Images by Deeptarshi Ganguly

With Rajarshi Bhattacharya, Kiron Kumar and Pushkar Joshi joining in from Hellwind, Mumbai-base15d death-doom band Primitiv was ready to scour the place with their ‘primitive’ sound which is as old-school as one can get. This beast of a band coupled with their onstage presence felt like a Xenomorph on steroids, reminding one of a DC comics’ character, Swamp Thing (I’m not kidding, that’s how ‘primitive’ they are). Front-man Nitin Rajan’s voice is the perfect amalgamation of Obituary’s John Tardy-esque throws and Barnes-era Corpse’s guttural vocals which instigated to open up the mosh pit and let the brutality flow freely. As the frenzied crowd moshed to Obituary’s By the Light cover and other Primitiv OCs, everybody was surprised when a nuke landed in the form of a Led Zeppelin cover where Plant’s vocals were replaced by Rajan’s growls.

Known for their brutally tight performances, it was time for Calcutta’s veteran thrash metallers, Armament to slaughter people with electrifying Teutonic thrash. Equipped with a classic thrash influence of the 80’s the band delivered wicked covers of bands like Sadus, Demolition Hammer and Agent Steel. Amidst their destruction and chaos they were joined by their former band-mates, Syd Myers on guitar and Ayan on drums. Despite technical difficulties and sound troubles the band emerged unscathed and launched their much-awaited EP, First Strike in the grandest way possible. Of course, an Armament gig is incomplete without their original, Gas Chamber which exhilarated the crowd to open up a mini mosh pit onstage.18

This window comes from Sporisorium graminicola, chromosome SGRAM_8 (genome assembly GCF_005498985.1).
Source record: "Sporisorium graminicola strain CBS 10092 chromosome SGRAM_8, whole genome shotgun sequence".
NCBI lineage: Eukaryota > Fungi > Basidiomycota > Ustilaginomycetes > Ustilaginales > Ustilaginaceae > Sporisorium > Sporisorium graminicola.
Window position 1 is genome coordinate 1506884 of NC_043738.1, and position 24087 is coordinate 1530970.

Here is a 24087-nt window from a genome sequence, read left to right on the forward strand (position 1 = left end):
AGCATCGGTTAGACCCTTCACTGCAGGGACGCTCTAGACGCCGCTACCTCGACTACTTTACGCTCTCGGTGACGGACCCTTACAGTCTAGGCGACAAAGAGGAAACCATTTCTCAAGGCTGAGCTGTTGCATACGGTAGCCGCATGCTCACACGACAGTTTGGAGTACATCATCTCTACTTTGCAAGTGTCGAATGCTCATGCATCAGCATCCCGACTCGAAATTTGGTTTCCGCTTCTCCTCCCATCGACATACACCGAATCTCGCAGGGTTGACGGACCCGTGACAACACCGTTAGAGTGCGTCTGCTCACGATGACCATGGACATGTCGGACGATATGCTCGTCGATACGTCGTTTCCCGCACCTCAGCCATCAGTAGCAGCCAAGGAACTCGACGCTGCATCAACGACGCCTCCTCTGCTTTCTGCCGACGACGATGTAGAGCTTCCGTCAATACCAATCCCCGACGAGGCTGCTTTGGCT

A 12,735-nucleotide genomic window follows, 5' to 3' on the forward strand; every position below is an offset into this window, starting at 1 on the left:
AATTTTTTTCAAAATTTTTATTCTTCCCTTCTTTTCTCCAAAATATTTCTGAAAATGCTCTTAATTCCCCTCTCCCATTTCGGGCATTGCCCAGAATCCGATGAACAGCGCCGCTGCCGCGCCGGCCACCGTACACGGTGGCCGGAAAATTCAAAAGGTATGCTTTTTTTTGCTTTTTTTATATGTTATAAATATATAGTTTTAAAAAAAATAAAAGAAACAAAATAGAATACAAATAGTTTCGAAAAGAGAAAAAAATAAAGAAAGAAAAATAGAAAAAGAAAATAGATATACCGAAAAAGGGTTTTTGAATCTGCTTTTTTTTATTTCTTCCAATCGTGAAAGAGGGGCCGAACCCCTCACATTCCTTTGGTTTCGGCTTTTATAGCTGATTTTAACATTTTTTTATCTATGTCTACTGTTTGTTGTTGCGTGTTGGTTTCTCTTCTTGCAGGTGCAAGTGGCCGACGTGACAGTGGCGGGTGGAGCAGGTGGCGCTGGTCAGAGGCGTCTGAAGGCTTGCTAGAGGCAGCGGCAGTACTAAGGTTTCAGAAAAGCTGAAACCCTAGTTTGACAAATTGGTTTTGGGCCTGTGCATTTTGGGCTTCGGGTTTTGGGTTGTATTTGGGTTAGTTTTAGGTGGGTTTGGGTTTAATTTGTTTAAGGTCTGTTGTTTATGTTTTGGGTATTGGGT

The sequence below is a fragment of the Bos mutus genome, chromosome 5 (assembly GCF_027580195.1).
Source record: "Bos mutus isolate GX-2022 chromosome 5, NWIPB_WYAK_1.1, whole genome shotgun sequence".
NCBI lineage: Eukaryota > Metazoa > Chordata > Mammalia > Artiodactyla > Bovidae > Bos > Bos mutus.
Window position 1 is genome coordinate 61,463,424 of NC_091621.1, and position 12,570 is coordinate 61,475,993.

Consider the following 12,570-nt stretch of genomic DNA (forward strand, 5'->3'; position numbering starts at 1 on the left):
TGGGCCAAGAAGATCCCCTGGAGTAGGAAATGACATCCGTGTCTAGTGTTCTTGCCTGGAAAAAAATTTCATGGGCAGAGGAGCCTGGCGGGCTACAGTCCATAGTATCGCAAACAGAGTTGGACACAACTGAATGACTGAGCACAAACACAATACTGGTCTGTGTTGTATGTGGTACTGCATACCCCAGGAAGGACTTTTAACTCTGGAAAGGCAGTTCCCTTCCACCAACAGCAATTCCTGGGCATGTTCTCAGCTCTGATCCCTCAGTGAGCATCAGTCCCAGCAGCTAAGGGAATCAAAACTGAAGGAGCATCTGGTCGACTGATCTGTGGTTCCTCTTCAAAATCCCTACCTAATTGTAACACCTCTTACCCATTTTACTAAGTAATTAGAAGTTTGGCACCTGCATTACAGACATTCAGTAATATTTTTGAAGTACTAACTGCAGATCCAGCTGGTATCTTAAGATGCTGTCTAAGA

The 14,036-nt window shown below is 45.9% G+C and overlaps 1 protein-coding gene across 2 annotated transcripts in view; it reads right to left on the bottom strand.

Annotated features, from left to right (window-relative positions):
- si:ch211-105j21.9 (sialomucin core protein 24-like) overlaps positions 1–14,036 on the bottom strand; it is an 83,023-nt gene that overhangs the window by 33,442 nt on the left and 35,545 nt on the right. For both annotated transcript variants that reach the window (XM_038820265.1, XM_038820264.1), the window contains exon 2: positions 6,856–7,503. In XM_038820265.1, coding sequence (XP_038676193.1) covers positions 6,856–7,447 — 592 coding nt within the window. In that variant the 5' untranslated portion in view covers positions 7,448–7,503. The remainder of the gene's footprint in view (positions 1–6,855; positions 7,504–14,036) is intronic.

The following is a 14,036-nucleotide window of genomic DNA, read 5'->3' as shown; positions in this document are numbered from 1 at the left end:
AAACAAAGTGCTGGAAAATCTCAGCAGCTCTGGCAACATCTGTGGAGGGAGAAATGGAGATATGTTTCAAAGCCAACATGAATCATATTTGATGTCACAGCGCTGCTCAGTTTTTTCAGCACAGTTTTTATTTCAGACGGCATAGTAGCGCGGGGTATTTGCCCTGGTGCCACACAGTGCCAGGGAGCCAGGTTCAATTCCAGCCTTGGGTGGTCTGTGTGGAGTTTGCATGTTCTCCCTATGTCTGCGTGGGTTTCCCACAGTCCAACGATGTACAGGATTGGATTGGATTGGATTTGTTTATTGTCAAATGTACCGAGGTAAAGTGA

As the night came to an end, it was time for the final, headlining act of the gig, a real big birdie named Albatross. This was the very first time all these Mumbai bands were playing in Calcutta and Albatross was no different. But it was indeed very special for vocalist Biprorshee Das and bassist Dr. Hex a.k.a. Riju Dasgupta to play in their hometown for the very first time.There are very few words that can sum up their performance which began with a brand new song from their latest album (Fear From the Skies), Children of the Cloud. A Sabbath Bloody Sabbath cover, followed by a truckload of originals from their previous EPs left the crowd stunned. Biprorshee’s banshee-like shrieks and ghastly laughs coupled with his Herculean vocal range must have made Heath Ledger smile proudly at least once, wherever he may be. The surprise Tornado of Souls cover was the perfect climax for the already perfect night as Albatross literally slayed every single thing in its way.  Nishith Hegde’s handiwork definitely raised doubts amongst the metalheads regarding his human (?) identity but before one could ask for more, everything came to an end. Oblivious to the aching necks and painful bodies, amidst the putrid smoke, the glittering lights and the vile figure of Dr. Hex in the background, one could see the mariner letting the Albatross fly away this time, for it to return again.